By Frank McLean
In his pre-game comments to the media before game two Tuesday night Raptors head coach Dwane Casey was still lamenting about the lack of enthusiasm he felt his team had in that 97-83 loss.
“We have got to play with enthusiasm,” Casey said. “I don’t think we were tired (Saturday night) if guys are tired then we will get them a (break).”
There was no questioning the Raptors effort in game two as they walked out with a 106-100 win though it did go down to the wire.
Even though the experts had the Raptors winning this best of seven series four straight, maybe five games at the most, the Bucks are not going to walk away and die and they showed that as they had a couple of shots to tie or win the game with 30-seconds or so left.
Two corrections the Raptors made from game one resulted in this win.
First they were able to free up Kyle Lowry and let him do what he does best and that’s shoot the basketball.
The Bucks played great defense in game one. They let DeMar DeRozan get his 27 points and Serge Ibaka get his 19, but the focus was on Lowry who usually can chip in with 22 or 23. Lowry only scored four points as they took him out of his game.
In game two the trio of Lowry, DeRozan and Ibaka had 22, 23 and 16 for 61 of the Raptors 106 points in the game. That’s the key to beating Toronto, you can’t stop all three, but if you take one of the trio out of the game you got a shot.
“I just went out there and played,” Lowry said after the game. “I went out there tried to make my shots and be aggressive. I got to the foul line nine times. I got aggressive early and went out there and played.”
Casey was never worried if Lowry was going to bounce back because he has coached him now for five years he knows what he has.
“He’s human,” Casey said about Lowry. “Everyone has a night like that (Game 1) and we can’t panic every time a guy has a tough night. This is a tough league, Milwaukee is a very tough grind it out type team and they are going to make it hard on you.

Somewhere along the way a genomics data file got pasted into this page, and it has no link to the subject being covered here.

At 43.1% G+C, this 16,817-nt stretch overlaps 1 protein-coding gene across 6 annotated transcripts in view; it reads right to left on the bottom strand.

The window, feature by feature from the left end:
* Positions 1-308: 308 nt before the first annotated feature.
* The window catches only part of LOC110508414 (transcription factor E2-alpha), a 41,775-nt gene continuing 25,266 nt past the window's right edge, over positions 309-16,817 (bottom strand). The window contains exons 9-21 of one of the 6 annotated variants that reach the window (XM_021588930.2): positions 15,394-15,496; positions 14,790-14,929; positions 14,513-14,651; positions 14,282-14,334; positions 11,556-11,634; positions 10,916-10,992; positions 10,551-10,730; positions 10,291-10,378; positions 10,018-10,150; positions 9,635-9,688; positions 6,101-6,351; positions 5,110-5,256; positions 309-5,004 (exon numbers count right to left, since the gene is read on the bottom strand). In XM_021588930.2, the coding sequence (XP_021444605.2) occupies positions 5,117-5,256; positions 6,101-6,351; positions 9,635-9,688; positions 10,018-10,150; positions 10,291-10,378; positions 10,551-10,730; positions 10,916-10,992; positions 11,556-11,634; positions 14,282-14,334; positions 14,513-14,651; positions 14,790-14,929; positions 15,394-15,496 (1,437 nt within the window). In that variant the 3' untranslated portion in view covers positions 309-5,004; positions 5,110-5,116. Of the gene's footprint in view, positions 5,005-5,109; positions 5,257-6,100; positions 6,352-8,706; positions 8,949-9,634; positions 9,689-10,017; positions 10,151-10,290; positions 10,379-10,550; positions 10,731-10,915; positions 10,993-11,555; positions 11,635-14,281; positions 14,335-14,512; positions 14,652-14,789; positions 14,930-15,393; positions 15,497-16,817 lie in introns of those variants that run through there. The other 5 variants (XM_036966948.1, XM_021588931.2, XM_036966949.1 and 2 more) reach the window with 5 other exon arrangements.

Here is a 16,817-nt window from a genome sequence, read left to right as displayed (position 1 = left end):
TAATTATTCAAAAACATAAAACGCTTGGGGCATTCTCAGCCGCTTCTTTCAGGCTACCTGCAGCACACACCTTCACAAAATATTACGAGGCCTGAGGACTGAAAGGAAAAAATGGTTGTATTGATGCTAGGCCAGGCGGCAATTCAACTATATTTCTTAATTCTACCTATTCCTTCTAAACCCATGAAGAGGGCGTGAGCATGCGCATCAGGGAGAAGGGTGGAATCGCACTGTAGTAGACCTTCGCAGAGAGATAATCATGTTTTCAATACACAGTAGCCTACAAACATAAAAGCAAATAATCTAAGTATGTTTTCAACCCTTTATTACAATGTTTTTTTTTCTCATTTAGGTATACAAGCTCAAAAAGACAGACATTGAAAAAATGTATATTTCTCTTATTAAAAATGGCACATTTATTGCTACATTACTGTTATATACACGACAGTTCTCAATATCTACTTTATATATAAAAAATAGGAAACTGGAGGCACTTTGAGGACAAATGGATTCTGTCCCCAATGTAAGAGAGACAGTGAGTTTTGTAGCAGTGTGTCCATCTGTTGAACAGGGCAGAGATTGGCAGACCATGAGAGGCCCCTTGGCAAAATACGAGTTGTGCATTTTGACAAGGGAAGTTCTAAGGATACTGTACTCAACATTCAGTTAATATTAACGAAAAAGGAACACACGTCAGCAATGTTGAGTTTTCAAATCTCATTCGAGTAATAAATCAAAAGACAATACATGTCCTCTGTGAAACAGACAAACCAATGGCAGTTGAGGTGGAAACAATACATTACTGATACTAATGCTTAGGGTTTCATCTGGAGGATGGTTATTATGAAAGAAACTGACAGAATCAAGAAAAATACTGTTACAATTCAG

“It’s his competitive edge. He’s a guy that competes. Through the years where I have been in the trenches before and he always bounced back. It’s just who he is, he is a fighter, a competitor and I just knew he wasn’t going to be satisfied the way he played in the first game.”
The second correction the Raptors had was with their defense. They concentrated on keeping the “Greek Freak” Giannis Antetokounmpo in check.
His final numbers were outstanding, 24-points, 15-rebounds and seven assists, but he had to earn every last one of them. Every time he drove through the paint at least two defenders were draped all over him not letting him take over the game like he did in game one.
He played 42-minutes but he just wasn’t a factor.
Khris Middleton, who Casey called the Bucks X-factor before the series, scored-20 but it just wasn’t enough.
The Bucks did fight even with all the adjustments the Raptors made and they were only down two-points (100-102) with just 57-seconds left when P.J. Tucker missed a pair of free throws.
Down four points with nine seconds left after Kyle Lowry hit a 20-foot jumper, the Bucks still had life with it being two possession game, but Malcolm Brogdon missed on a long three-point attempt.
The point is this Bucks team that was supposed to be a push over are far from it.
Yes the Raptors should win this series but to do so they are going to have to make more adjustments and as long as they make the right one’s they will be all right.
Veteran journalist Frank McLean has covered nearly every Raptors game in Toronto since their inaugural season at the Skydome back in 1995-96. He has seen it all. The good, the bad and the really bad and he is one of the very few journalists in Toronto that has kept coming back for more.